‘Record-breaking’ Sahara dust causes misery for residents

Some of Antigua’s most iconic scenes were obscured by a thick haze of dust on Sunday as seen in these photo captured by Observer’s Shamoy Harding.
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By Latrishka Thomas

‘Record-breaking’ levels of Sahara dust caused air quality to hit dangerously “unhealthy” levels on Sunday with residents reporting itching eyes, sneezing and even difficulty breathing.

Elderly people and children are said to be among those most sensitive to the dust, described by one weather expert as the “worst” he has ever seen.

A major plume from the Sahara Desert is to blame for the hazy skies and deleterious conditions which Antigua Met Office director Dale Destin said could affect not just vulnerable people with heart disease or asthma, but also those known to be fairly healthy.

He said the conditions were so severe that they could cause “increased aggravation of heart or lung disease, possibly premature death … in persons with cardiopulmonary disease, and the elderly”.

Destin said visibility had also decreased exponentially.

“We saw visibility being reduced to around three miles or about six kilometres. This is probably going to be the record lowest visibility we are seeing as a result of the dust,” he stated.

The meteorologist said very fine particles in the plume are what cause the biggest risk because at “2.5 micrometers, the very tiny particles that can and will be inhaled can reach very deep parts of the lungs and possibly reach the bloodstream”.

To mitigate against becoming ill, Destin recommended that residents stay indoors if possible, keep doors and windows closed, and continue wearing facemasks. He advised persons to consult their physicians for further advice.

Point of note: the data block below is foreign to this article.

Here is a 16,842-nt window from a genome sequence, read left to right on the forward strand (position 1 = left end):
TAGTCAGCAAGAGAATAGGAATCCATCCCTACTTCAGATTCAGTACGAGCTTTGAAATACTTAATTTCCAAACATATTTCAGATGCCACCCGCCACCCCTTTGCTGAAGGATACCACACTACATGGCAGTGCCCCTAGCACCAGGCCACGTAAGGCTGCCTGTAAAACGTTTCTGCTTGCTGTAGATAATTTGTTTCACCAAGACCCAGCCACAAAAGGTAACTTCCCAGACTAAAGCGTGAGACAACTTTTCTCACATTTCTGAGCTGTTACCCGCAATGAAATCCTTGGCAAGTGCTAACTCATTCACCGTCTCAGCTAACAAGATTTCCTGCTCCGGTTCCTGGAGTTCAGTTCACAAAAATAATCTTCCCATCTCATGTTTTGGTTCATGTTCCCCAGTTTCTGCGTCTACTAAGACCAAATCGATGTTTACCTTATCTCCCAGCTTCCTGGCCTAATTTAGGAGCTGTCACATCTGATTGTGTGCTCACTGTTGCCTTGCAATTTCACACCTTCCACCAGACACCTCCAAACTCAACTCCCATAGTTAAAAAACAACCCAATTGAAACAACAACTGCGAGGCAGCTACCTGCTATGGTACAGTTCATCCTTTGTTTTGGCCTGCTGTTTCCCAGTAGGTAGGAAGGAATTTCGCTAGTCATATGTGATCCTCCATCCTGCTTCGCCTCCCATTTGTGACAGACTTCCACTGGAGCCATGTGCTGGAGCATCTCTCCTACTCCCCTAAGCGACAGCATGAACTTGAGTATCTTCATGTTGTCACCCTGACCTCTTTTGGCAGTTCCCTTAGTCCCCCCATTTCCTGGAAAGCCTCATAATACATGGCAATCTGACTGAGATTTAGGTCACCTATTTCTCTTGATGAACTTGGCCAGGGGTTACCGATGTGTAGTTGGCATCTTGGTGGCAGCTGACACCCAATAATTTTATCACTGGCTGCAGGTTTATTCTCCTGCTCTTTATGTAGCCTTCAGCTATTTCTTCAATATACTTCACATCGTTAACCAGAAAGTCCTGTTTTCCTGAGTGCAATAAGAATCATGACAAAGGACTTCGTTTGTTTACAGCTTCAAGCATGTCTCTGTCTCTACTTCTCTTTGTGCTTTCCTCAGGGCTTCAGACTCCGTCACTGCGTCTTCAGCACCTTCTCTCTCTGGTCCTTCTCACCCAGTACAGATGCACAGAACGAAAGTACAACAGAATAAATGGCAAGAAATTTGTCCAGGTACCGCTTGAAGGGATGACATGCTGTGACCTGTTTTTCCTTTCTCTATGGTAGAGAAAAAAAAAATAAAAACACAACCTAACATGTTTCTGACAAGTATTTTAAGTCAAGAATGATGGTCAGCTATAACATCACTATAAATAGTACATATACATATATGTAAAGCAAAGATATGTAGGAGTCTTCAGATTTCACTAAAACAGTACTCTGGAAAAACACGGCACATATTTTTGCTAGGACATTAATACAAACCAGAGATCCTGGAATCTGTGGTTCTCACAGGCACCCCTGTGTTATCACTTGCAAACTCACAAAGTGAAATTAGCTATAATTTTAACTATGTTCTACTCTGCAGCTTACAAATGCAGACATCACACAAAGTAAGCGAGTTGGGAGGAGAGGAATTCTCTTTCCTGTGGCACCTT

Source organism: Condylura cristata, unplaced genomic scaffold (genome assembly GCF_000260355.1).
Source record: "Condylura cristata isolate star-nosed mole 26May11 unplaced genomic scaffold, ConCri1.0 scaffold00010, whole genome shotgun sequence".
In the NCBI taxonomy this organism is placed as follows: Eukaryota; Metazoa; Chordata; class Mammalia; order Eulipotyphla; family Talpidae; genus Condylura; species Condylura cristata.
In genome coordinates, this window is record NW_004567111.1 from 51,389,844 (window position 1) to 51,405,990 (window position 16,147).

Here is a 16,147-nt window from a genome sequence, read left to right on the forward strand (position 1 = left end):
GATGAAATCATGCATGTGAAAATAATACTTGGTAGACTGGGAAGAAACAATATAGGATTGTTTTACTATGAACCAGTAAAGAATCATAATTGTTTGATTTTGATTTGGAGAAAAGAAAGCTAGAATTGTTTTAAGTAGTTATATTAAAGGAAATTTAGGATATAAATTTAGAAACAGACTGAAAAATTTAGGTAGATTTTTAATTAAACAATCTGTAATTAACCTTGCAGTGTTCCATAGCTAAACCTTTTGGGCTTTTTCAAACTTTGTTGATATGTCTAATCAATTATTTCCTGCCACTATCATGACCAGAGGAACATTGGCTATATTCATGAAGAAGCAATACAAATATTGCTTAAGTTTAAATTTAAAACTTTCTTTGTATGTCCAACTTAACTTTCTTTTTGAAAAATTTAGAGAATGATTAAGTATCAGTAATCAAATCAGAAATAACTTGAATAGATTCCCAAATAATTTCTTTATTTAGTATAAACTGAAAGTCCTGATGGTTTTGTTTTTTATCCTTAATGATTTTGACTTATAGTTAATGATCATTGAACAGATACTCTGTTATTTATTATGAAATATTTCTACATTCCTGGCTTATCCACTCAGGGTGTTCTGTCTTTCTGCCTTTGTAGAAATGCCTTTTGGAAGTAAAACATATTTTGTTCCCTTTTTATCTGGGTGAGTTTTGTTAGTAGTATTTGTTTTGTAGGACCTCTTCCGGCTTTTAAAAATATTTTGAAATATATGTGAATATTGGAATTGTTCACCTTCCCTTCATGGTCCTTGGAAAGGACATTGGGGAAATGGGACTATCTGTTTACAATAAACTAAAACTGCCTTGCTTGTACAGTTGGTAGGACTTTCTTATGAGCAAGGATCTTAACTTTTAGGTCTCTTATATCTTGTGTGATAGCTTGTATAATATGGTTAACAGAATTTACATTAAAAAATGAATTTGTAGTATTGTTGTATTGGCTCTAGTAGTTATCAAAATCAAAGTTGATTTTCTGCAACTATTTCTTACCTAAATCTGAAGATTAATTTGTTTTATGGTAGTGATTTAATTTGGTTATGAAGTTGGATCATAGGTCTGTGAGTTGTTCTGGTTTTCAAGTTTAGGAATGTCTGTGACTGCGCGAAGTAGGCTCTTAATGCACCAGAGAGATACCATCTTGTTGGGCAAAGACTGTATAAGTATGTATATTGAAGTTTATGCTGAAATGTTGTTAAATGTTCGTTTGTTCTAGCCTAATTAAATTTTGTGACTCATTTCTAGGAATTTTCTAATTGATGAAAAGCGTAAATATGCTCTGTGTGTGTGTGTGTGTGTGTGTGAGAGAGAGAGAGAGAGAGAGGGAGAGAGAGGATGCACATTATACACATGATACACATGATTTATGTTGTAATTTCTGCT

“It should drop to moderate levels which is to say, at that level, only or mostly persons who are particularly sensitive will continue to be affected,” he explained.

Furthermore, by Tuesday or Wednesday, the conditions could be back to normal “but we are also monitoring further dust plumes that may be traversing the Atlantic from the Saharan Desert,” he said.

Meanwhile, the meteorologist shared some positive news saying that “it is well known that the dust has a negative impact on tropical cyclones. It’s, for one, dry air which makes it difficult for cloud formation, hence tropical cyclone formation.

“Also, because of the many tiny particles, it has the effect of breaking down clouds and making it hard for cloud droplets to become raindrops,” he explained.

However, “June is generally a slow month with respect to the hurricane season; there are no cyclones out there at the moment to be suppressed or inhibited. So there is no issue at the moment of us being spared by the dust suppressing any cyclone activity,” Destin said.

He explained that “if the dust was to persist …then we could see the activity which we have forecast for the season – which we are saying is to be high – that is likely to be moderated” but he noted that the dust cannot be forecasted beyond days.

The Saharan dust is a mixture of sand and dust from the vast desert area that covers much of North Africa known as the Sahara. The dust travels because wind can blow very strongly over deserts – whipping up dust and sand high into the sky.

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